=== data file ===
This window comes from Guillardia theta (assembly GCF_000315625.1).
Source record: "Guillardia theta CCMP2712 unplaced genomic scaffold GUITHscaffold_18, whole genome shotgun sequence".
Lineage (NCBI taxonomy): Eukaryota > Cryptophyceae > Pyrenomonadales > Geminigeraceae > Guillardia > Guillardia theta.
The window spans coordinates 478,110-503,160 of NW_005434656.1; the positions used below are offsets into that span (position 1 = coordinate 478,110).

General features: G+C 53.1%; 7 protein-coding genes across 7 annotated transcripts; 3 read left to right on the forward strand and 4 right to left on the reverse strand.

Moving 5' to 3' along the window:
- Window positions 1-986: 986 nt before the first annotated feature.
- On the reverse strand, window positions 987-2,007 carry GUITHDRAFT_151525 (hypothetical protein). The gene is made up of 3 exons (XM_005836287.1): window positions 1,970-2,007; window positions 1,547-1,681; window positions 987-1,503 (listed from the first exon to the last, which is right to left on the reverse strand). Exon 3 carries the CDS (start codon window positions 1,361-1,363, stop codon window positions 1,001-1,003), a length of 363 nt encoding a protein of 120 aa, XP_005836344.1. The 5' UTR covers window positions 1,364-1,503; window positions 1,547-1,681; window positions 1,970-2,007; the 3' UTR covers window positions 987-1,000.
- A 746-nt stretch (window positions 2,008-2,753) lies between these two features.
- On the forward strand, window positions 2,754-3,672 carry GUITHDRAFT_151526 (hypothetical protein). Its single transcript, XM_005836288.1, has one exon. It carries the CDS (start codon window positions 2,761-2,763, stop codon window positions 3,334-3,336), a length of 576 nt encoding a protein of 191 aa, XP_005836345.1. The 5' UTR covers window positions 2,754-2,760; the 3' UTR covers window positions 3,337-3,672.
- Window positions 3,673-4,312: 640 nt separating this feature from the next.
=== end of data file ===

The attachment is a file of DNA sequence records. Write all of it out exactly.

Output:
This window comes from Guillardia theta (assembly GCF_000315625.1).
Source record: "Guillardia theta CCMP2712 unplaced genomic scaffold GUITHscaffold_18, whole genome shotgun sequence".
Lineage (NCBI taxonomy): Eukaryota > Cryptophyceae > Pyrenomonadales > Geminigeraceae > Guillardia > Guillardia theta.
The window spans coordinates 478,110-503,160 of NW_005434656.1; the positions used below are offsets into that span (position 1 = coordinate 478,110).

General features: G+C 53.1%; 7 protein-coding genes across 7 annotated transcripts; 3 read left to right on the forward strand and 4 right to left on the reverse strand.

Moving 5' to 3' along the window:
- Window positions 1-986: 986 nt before the first annotated feature.
- On the reverse strand, window positions 987-2,007 carry GUITHDRAFT_151525 (hypothetical protein). The gene is made up of 3 exons (XM_005836287.1): window positions 1,970-2,007; window positions 1,547-1,681; window positions 987-1,503 (listed from the first exon to the last, which is right to left on the reverse strand). Exon 3 carries the CDS (start codon window positions 1,361-1,363, stop codon window positions 1,001-1,003), a length of 363 nt encoding a protein of 120 aa, XP_005836344.1. The 5' UTR covers window positions 1,364-1,503; window positions 1,547-1,681; window positions 1,970-2,007; the 3' UTR covers window positions 987-1,000.
- A 746-nt stretch (window positions 2,008-2,753) lies between these two features.
- On the forward strand, window positions 2,754-3,672 carry GUITHDRAFT_151526 (hypothetical protein). Its single transcript, XM_005836288.1, has one exon. It carries the CDS (start codon window positions 2,761-2,763, stop codon window positions 3,334-3,336), a length of 576 nt encoding a protein of 191 aa, XP_005836345.1. The 5' UTR covers window positions 2,754-2,760; the 3' UTR covers window positions 3,337-3,672.
- Window positions 3,673-4,312: 640 nt separating this feature from the next.